Persons who are identified by the competent authorities as victims within the meaning of Article 1 shall immediately be informed of the possibility of obtaining the short-term residence permit provided for by this Directive, in a language which they understand.

The information shall be provided by the authorities responsible for the investigation or prosecution, an association or a non-governmental organisation.

The information shall be provided by the authorities responsible for the investigation or prosecution, an association or a non-governmental organisation.

Justification

The victim must understand the extent of the implications of obtaining a short-term residence permit and what the authorities expect of her.

Amendment 4
Article 7 a (new)
 

7a.   When identifying persons as victims within the meaning of Article 1, the authorities may consult competent non-governmental organisations and associations.

Amendment 5
Article 8, paragraph 1

1.   Victims shall be granted a reflection period of 30 days to take the decision to co-operate with the competent authorities. This period starts from the moment they sever relations with those suspected of committing the offences referred to in Article 2(b) and (c).

1.   Victims shall be granted a reflection period of 30 days to take the decision to co-operate with the competent authorities. This period starts from the moment they sever relations with those suspected of committing the offences referred to in Article 2(b) and (c). In exceptional circumstances, the competent authorities can extend this period up to 60 days.

Amendment 6
Article 8, paragraph 4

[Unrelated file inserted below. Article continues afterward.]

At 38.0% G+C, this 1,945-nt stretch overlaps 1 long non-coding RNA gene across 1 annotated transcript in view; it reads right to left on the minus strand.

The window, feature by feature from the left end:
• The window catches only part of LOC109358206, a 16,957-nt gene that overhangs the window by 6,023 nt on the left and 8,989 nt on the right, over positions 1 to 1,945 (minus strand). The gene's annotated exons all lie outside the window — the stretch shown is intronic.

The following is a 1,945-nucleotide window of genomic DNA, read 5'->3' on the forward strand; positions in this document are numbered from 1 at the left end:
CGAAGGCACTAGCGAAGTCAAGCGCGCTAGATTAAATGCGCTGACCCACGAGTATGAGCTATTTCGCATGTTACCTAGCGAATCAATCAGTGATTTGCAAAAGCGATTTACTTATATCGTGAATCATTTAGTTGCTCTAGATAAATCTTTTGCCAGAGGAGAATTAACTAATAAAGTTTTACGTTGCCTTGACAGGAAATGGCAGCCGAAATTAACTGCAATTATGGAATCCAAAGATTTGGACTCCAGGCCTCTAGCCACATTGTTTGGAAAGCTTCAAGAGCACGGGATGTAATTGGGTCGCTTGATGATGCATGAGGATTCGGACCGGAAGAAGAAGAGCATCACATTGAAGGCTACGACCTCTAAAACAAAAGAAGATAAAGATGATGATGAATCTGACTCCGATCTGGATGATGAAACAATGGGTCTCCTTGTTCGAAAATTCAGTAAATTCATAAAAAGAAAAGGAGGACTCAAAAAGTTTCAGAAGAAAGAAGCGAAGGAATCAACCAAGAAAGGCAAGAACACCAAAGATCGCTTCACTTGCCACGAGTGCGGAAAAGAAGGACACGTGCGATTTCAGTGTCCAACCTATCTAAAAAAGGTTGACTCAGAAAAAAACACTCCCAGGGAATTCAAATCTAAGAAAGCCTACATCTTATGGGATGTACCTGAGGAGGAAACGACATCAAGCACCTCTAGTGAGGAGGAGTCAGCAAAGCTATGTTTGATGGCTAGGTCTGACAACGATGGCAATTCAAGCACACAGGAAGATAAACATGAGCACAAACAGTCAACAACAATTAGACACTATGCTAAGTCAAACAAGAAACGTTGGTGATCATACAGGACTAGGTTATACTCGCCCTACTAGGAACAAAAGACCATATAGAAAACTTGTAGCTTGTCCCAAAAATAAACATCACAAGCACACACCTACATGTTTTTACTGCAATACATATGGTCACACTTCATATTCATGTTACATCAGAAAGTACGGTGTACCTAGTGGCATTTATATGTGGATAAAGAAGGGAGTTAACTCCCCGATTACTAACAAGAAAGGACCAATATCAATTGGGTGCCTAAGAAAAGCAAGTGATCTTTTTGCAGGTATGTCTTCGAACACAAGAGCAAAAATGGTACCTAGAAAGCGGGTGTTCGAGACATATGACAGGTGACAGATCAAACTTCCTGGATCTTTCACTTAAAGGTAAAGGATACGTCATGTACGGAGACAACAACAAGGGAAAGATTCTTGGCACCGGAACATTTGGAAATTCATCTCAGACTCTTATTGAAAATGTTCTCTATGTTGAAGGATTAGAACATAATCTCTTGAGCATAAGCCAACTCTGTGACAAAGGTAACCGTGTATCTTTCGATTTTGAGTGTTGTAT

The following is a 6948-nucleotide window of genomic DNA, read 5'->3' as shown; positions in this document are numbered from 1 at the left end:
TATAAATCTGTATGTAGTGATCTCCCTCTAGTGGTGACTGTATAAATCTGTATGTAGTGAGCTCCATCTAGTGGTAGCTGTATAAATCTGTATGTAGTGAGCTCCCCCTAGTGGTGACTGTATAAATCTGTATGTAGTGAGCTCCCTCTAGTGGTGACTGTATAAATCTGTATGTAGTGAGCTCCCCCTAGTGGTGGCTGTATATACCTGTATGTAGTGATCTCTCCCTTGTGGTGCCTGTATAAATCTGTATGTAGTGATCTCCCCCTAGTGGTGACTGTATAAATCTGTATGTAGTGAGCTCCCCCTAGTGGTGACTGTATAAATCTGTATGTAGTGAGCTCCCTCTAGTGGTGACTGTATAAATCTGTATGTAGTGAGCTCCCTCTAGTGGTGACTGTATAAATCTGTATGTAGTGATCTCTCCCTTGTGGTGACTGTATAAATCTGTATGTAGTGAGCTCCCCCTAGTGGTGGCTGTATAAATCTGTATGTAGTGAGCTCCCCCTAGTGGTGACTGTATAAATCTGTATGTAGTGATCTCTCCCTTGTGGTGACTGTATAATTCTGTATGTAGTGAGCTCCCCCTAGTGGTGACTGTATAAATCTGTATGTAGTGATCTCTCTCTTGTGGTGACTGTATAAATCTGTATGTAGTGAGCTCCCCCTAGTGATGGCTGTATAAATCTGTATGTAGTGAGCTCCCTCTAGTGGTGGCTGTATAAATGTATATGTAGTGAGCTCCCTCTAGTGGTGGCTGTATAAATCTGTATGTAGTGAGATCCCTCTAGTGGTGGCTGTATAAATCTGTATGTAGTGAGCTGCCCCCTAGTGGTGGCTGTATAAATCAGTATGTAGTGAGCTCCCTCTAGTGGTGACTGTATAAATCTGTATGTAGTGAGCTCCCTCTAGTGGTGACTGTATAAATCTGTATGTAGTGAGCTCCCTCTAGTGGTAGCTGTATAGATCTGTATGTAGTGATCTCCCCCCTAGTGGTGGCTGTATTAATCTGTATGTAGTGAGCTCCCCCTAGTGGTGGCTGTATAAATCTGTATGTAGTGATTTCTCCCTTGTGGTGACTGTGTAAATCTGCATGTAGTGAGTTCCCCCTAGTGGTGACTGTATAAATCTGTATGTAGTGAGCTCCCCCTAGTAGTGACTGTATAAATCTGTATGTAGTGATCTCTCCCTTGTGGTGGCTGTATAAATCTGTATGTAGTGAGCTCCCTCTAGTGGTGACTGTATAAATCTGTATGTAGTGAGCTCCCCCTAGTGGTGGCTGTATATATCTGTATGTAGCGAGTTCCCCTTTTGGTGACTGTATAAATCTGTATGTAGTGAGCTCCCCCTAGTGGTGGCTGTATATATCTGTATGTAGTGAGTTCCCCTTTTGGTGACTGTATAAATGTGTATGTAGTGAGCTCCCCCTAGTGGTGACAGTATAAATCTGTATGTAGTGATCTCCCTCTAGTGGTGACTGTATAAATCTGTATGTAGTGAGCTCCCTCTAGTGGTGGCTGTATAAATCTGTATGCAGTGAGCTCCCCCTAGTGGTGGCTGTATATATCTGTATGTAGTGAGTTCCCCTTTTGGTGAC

4.   The State may at any time terminate the reflection period if the person has renewed contact with the authors of the offences referred to in Article 2 points b) and c) or for reasons relating to the protection of public order and national security.

4.   The State may at any time terminate the reflection period if the person has voluntarily renewed contact with the authors of the offences referred to in Article 2 points b) and c) unless the contact was approved by the authorities as part of the investigation or prosecution, or for reasons relating to the protection of public order and national security.

Amendment 7
Article 9, paragraph -1 (new)
 

-   1. Member States shall protect the privacy and identity of people involved in legal proceedings, particularly by ensuring that the proceedings are not held in public.

Justification

The first assistance to which people involved in legal proceedings are entitled comprises protection against acts of intimidation and/or reprisals. The confidentiality of these proceedings is a basic precaution.

Amendment 8
Article 9, paragraph 1

1.   Without prejudice to the application of measures relating to the protection of victims and witnesses, Member States shall ensure that victims have access to suitable accommodation, emergency medical and psychological treatment and medical care that cannot be postponed, and to the necessary support in the form of social welfare and means of subsistence if they do not have sufficient resources. They shall attend to the special needs of the most vulnerable.